He depicts Cleopatra as a ruler who was at the mercy of the Roman Empire which led to her romantic involvement with both men. This secondary source provides solid information for any researcher investigating the romantic life of Cleopatra. Stories of Egyptian Mystery and Magic.
This site created by Joan James is titled after an interactive character that goes on adventures in Egypt. This site enables you to read along with these adventures of mystery and magic. Although this site offers everything from Egyptian vacations to interactive learning, it does provide biographies of famous Egyptians including Cleopatra. The biography of Cleopatra is similar to most found on the web, it contains basic background information, but the best part of the Cleopatra link is a portrait painted by Winfred Brunton.
Lahanas, a physicist, created this website to showcase his Greek heritage along with Greek historical figures and topics that interest him. Although this site contains references to scientific topics particularity in the field of physics there are some historical links. The Cleopatra site provides basic information on the Egyptian Queen and also provides links to some unconventional Cleopatra websites which deal with topics such as her beauty and costume wear.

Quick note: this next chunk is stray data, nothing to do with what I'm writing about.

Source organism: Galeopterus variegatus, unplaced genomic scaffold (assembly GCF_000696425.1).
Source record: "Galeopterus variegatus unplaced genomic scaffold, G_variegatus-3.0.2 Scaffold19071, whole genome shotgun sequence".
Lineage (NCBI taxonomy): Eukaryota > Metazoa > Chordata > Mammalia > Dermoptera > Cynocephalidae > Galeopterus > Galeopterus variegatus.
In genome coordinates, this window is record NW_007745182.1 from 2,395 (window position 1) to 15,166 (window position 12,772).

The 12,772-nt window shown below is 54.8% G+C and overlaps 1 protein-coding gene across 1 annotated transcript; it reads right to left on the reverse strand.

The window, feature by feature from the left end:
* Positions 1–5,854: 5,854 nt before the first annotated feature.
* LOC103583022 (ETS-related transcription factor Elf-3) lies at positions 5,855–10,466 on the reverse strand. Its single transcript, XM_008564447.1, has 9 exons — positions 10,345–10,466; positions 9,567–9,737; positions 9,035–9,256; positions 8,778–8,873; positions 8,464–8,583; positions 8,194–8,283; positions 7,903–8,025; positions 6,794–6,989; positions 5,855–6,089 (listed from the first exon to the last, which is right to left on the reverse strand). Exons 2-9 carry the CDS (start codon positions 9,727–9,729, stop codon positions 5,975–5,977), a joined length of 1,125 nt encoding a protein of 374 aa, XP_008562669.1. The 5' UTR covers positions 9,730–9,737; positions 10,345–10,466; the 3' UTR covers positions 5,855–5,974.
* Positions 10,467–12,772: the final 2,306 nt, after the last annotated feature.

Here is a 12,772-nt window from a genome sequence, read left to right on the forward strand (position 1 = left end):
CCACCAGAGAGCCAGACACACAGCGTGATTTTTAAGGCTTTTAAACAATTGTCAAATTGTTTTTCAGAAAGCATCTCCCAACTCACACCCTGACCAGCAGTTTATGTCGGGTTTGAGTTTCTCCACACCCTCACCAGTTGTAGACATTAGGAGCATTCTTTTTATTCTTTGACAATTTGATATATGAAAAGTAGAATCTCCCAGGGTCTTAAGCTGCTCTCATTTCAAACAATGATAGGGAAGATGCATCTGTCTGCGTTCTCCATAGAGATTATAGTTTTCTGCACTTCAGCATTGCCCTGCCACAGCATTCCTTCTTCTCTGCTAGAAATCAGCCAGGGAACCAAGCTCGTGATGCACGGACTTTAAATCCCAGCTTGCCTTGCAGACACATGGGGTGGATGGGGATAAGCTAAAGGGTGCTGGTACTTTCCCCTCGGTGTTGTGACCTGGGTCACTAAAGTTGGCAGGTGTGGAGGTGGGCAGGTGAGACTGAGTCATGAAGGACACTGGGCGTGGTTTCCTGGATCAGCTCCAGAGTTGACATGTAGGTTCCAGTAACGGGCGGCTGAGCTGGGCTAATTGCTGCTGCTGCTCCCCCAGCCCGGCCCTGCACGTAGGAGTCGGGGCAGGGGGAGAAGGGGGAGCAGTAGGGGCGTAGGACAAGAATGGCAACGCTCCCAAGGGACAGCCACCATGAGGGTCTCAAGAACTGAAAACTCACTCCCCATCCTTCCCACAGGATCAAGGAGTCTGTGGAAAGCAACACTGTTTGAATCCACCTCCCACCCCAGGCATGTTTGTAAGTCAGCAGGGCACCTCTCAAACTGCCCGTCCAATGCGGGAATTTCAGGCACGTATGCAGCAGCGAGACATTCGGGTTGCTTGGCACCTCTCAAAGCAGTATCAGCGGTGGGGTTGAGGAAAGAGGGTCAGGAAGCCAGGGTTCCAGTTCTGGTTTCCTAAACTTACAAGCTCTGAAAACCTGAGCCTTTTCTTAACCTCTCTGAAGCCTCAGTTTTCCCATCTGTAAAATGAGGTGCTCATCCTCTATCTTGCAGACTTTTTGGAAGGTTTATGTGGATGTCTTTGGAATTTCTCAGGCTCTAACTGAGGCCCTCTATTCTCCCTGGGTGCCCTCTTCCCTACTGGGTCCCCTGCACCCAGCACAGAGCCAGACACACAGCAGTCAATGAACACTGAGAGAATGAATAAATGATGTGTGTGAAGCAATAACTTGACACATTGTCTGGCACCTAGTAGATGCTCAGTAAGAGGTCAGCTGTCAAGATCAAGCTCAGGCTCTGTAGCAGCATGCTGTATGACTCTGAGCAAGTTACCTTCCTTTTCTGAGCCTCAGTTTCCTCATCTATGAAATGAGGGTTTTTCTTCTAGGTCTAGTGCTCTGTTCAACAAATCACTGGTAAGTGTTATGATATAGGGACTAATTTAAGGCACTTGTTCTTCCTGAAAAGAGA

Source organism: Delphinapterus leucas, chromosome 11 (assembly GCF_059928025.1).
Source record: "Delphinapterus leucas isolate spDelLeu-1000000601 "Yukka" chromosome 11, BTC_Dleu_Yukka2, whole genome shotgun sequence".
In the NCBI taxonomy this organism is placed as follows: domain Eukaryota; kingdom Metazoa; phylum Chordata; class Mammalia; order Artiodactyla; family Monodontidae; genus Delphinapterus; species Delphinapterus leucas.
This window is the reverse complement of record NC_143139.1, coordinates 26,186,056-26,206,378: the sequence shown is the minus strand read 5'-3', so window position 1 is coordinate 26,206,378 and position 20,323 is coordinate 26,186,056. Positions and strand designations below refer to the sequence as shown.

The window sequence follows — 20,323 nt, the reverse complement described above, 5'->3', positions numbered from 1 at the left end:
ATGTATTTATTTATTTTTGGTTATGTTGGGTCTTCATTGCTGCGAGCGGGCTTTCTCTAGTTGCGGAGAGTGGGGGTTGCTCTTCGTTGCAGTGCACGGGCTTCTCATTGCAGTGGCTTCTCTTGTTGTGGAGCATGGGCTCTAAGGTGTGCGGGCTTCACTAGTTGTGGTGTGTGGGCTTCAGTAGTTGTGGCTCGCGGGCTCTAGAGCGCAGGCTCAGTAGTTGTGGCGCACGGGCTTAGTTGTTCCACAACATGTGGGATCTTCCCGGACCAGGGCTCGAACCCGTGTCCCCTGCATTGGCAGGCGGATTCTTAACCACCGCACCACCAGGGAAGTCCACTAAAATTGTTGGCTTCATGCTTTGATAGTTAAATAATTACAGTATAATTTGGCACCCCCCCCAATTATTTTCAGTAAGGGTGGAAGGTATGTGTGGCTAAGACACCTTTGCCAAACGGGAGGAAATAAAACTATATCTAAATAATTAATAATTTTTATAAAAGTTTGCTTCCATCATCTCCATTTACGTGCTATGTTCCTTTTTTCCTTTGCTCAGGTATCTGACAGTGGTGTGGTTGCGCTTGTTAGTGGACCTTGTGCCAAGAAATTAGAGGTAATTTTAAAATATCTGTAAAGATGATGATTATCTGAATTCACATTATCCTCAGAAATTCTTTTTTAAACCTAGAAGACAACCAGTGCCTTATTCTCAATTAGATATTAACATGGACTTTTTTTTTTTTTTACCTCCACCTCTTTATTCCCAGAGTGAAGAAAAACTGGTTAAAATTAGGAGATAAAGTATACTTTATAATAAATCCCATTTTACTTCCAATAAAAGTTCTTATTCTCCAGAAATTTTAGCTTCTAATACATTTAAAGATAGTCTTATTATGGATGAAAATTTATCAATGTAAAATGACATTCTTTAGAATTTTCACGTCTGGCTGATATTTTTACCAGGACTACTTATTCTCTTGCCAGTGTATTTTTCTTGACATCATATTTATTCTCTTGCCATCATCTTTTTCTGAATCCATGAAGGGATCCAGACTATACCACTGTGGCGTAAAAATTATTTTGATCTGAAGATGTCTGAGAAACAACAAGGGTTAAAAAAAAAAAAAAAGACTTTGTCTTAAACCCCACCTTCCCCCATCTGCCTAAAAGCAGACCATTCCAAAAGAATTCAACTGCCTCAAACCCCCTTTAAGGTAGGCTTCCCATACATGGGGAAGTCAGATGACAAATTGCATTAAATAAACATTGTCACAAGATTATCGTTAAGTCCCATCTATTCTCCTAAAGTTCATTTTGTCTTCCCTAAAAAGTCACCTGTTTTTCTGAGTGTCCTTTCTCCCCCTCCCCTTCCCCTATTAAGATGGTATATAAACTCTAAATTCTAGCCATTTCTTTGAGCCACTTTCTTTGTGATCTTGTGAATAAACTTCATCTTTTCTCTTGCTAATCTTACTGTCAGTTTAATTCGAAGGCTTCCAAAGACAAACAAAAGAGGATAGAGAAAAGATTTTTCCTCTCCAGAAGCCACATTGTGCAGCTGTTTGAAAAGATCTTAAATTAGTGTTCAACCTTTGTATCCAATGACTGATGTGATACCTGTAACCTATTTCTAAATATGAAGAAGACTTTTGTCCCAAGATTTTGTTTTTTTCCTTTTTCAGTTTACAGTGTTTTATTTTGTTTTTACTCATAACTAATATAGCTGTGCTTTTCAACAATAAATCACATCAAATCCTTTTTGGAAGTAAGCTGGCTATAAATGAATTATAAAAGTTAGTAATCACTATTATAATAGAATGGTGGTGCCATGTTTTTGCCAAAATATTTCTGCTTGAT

One plus of this site is the lists of resources Lahanas makes available. He lists literature, films, television specials, and art which showcase Cleopatra. Mark Antony decides that he and Octavian can never work together.
He decides to resume the campaign against the Parthian Empire.
Asterix & Obelix: Mission Cleopatra - Wikipedia
Cleopatra joins him at Antioch and they get married. This was not only illegal under Roman law it was a betrayal of Octavia, his legal wife and the sister of Octavian.